Total Pageviews

Friday, December 17, 2010

Locked and Loaded...

It's always the same before any Baja trip, the night before is brutal! Always seems like there's a million little things that need to be done before you can kick back with your well earned beer and finally start to relax.

Hows that packing job? Two big stand up boards on top, two smaller ones down beneath the sleeping/cargo platform I built. What you can't see are the two other surfboards that I've got down there as well as a boogie board. My truck swallows up gear.
Here's the Ramble Machine locked and loaded: four stand up boards (10'6, 10'10, 9'1, 8'6), two surfboards (6'4, 6'6), four paddles, 15 bottles of wine, a bottle of Corralejo, a liter of vodka, dogfood, surfwax, four digital cameras, batteries, cables, two computers, two gallons of water, 8 soft boiled eggs- man, there's more stuff in there than I can even remember. It always amazes me how much stuff you think you really need. Wouldn't it be a cool experiment to just load your boards, one change of clothes and a cooler (one thing you don't skimp on is cooler treats) and just shove off? 

I'm so beat right now that all I can think about is a hot shower and some shut eye to prime me for the six hours I've got tomorrow. Tomorrow's an easy day. We take it easy on the first day because there's always the little hassle of getting your tourist visa stamped and paid for at the border and there can be traffic through Ensenada- so we plan it so that we end up spending the night at a cool hotel in San Quintin called the Old Mill. The place is a classic- the owner reaches into a cooler outside the door and gives you an icy Pacifico when you register. The rooms are big and clean and the place is dog friendly. 

This is the border crossing on the Mexico side. You need to pull into the inspection area, get out and walk over to the immigration office. Be sure to bring a pen and your passport and some money because you're going to pay for a 180 day tourist visa. The area where you park can be a total circus- I'd hate to pull in here with a rig any larger than the truck I'm driving. If it's busy, the customs agents (Mexican customs that is) put up cones blocking off the exit from the area- why? Who knows why. They just do things in Mexico sometimes for no apparent reason. My friend, Senor Kim, swears they do it because they love to see us gringos get pissed off. Be patient- go to your happy place, you're in Mexico now.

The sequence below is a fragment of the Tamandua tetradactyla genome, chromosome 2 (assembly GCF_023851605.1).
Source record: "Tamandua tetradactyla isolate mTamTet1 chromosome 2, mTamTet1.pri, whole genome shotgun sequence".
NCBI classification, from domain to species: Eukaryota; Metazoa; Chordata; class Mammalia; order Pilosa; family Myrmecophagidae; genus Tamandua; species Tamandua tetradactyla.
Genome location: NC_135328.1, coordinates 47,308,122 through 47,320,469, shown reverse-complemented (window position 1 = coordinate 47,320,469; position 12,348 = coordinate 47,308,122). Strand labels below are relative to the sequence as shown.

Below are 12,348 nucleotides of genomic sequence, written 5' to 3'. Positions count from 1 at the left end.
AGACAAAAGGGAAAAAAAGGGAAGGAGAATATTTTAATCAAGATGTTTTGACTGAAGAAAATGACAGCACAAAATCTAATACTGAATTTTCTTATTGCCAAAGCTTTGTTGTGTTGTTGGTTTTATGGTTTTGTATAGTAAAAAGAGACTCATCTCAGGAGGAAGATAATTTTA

This is the Immigration office at the Tijuana/San Ysidro border crossing. Here's how it's done: First walk into this office and fill out the form. Second, walk out of the office and all the way back to where you came from- there's a bank window right there. Pay your fee (something like twenty bucks I think). Take your receipt all the way back to this office again and get your visa stamped. Hmmmm, seems like they could have cut out a big step there, right? Not the way it works in Mexico.
Here's the check in ritual at the Old Mill in San Quintin. Walk on in, pay the bill and reach your hand into the cooler for an icy cold beer. First one is on the house. The place is right out of the 50's, it's right on the water in San Quintin and it's safe and secure. There's an excellent restaurant, El Jardin, right down the road. Hot showers, dog friendly, safe and secure- what more could you want?
I'll grab some more shots of the Old Mill tomorrow. Check back for an update on our progress down the peninsula.

2 comments:

Anonymous said...

Used to keep two "Baja Boxes" loaded in my garage for quick trips. Just put them in the truck along with surf stuff and left. Picked up food along the way.
Spiders Brother

John Ashley said...

When am I gonna see you down there next?